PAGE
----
So, whether you are a lover or a hater, T Levels seem as though they are here to stay. It is therefore important to ask what exactly they bring to individuals. Clearly it is the ability to experience the world of work whilst studying, building skills that are relevant in the workplace and demonstrating value to the organisation now and for the future. Notwithstanding the criticisms, there seems to be an appetite for it in many parts of the country and clearly the Government believes in them. So, with all of these new and innovative experiences happening for young people, where and how do they evidence this?


Clearly the T Levels offer fantastic experiences and ones which can positively influence young people throughout their life. It is a lot of work, many hours of commitment, a variety of roles and potentially opportunities that could lead to bigger and better things in the future. For many individuals, these experiences come and go on the course with perhaps an assessment linked to the placement, some reflective tasks or roles that are graded against common criteria. Students then receive their certificate and put this on their CV to send out to potential employers. However, this does seem to streamline and simplify what has been a very involved, well planned and influential process. Surely there is a better way to evidence all these great experiences than just a bullet point on a CV or a certificate?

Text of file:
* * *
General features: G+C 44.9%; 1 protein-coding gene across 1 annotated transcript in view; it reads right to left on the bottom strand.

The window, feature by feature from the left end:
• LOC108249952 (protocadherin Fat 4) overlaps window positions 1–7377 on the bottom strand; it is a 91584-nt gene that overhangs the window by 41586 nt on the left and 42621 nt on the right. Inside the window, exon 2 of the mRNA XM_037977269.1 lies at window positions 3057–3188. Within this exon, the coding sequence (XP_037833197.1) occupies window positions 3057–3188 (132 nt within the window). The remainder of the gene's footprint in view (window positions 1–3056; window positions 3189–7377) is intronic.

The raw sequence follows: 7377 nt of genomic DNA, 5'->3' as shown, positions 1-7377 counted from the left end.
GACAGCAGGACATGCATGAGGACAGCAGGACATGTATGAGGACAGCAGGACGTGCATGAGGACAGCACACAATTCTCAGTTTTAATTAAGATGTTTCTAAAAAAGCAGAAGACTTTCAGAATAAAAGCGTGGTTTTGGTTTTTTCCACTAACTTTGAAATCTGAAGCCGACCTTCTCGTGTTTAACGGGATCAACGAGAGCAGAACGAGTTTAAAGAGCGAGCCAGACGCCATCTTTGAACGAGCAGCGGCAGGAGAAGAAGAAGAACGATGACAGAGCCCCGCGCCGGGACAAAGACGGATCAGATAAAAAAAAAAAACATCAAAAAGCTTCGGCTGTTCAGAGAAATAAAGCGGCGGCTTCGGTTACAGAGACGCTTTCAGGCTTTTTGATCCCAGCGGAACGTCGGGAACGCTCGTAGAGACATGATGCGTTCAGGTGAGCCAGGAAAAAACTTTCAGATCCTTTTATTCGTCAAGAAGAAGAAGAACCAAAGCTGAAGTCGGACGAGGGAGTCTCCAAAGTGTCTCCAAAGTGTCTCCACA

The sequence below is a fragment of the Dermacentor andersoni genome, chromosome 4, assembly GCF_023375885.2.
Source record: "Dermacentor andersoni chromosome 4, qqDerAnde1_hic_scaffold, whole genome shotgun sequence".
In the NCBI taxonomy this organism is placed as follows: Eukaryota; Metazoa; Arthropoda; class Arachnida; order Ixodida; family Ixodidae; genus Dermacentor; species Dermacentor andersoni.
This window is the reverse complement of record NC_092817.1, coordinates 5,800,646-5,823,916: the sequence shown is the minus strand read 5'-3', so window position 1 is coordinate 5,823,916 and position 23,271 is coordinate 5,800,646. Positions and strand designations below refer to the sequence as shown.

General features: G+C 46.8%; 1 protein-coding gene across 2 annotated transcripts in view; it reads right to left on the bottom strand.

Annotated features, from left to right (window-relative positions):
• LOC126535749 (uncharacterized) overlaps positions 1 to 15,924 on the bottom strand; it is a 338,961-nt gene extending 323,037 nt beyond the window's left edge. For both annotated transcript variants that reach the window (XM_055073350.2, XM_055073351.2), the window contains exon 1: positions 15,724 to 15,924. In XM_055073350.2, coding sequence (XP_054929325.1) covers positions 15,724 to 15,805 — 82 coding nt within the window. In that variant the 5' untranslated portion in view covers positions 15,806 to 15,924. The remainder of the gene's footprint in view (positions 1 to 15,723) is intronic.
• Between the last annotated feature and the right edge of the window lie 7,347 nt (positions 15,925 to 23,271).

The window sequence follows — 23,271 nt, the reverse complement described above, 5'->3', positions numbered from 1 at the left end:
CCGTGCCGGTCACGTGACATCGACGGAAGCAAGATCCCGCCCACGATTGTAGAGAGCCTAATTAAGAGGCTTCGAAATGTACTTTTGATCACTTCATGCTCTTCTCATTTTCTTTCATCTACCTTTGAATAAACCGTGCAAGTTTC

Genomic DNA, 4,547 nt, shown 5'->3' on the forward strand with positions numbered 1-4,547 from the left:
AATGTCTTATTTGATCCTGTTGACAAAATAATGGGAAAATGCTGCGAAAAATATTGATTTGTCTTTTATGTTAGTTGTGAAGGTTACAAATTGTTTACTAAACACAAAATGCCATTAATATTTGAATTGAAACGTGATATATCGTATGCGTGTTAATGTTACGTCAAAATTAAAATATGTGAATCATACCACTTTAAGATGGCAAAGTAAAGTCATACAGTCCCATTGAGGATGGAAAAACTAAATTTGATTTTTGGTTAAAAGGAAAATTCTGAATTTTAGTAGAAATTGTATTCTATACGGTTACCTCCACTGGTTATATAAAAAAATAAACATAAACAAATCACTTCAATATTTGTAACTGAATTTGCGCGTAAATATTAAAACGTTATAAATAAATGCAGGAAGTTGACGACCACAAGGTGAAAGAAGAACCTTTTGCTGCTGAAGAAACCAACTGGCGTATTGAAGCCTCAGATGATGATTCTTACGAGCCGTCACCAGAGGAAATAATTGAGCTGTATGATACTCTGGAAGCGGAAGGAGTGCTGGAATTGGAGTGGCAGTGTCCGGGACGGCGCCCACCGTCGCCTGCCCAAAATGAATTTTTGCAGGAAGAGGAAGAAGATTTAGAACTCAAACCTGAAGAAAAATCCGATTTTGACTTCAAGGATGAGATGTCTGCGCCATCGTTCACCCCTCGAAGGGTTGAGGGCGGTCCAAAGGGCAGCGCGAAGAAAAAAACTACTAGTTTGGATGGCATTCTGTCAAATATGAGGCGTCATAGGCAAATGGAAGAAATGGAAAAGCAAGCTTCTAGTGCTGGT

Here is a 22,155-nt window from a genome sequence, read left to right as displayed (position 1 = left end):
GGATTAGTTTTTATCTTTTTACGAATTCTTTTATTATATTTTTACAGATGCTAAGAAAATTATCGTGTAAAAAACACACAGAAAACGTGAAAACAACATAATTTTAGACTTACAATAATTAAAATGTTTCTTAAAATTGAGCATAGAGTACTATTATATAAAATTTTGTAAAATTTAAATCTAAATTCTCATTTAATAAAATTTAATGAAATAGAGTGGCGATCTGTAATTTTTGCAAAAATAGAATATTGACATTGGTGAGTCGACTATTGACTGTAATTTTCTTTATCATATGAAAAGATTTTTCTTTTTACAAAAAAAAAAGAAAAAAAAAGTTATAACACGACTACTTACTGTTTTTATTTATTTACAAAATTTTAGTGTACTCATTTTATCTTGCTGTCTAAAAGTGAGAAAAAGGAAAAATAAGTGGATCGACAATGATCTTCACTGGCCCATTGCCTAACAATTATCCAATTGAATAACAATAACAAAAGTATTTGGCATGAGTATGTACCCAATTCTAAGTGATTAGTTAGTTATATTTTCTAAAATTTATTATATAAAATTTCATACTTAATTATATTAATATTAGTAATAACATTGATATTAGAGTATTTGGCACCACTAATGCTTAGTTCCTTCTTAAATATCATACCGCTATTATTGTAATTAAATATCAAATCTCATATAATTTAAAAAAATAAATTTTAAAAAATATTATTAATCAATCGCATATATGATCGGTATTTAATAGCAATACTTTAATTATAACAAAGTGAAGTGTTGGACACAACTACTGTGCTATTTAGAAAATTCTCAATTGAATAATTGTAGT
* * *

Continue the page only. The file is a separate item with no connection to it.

This is where globalbridge can help. The platform allows students to upload a variety of multimedia evidence which can actually showcase the student in action. Imagine a photo of a T Level student networking with business colleagues, a video of a catering student serving guests, a health student presenting a nutrition workshop or even the showreel of a creative media student. It can also capture a reference from the employer attached to that particular experience and even rate and reflect on it. The globalbridge platform can really bring the T Levels to life, allowing the student to be proactive in their future choices and highlighting their achievements not only in their education but their personal life as well. It has the ability to capture videos, photos, music and documents as well as highlighting qualifications and the talents of an individual.


In this new world of T Levels where it is all about experiences to help support education and industry choices, there should be a more innovative way to evidence and showcase these and to ensure we are all working towards a better future for our young people.


17 views0 comments

Recent Posts

See All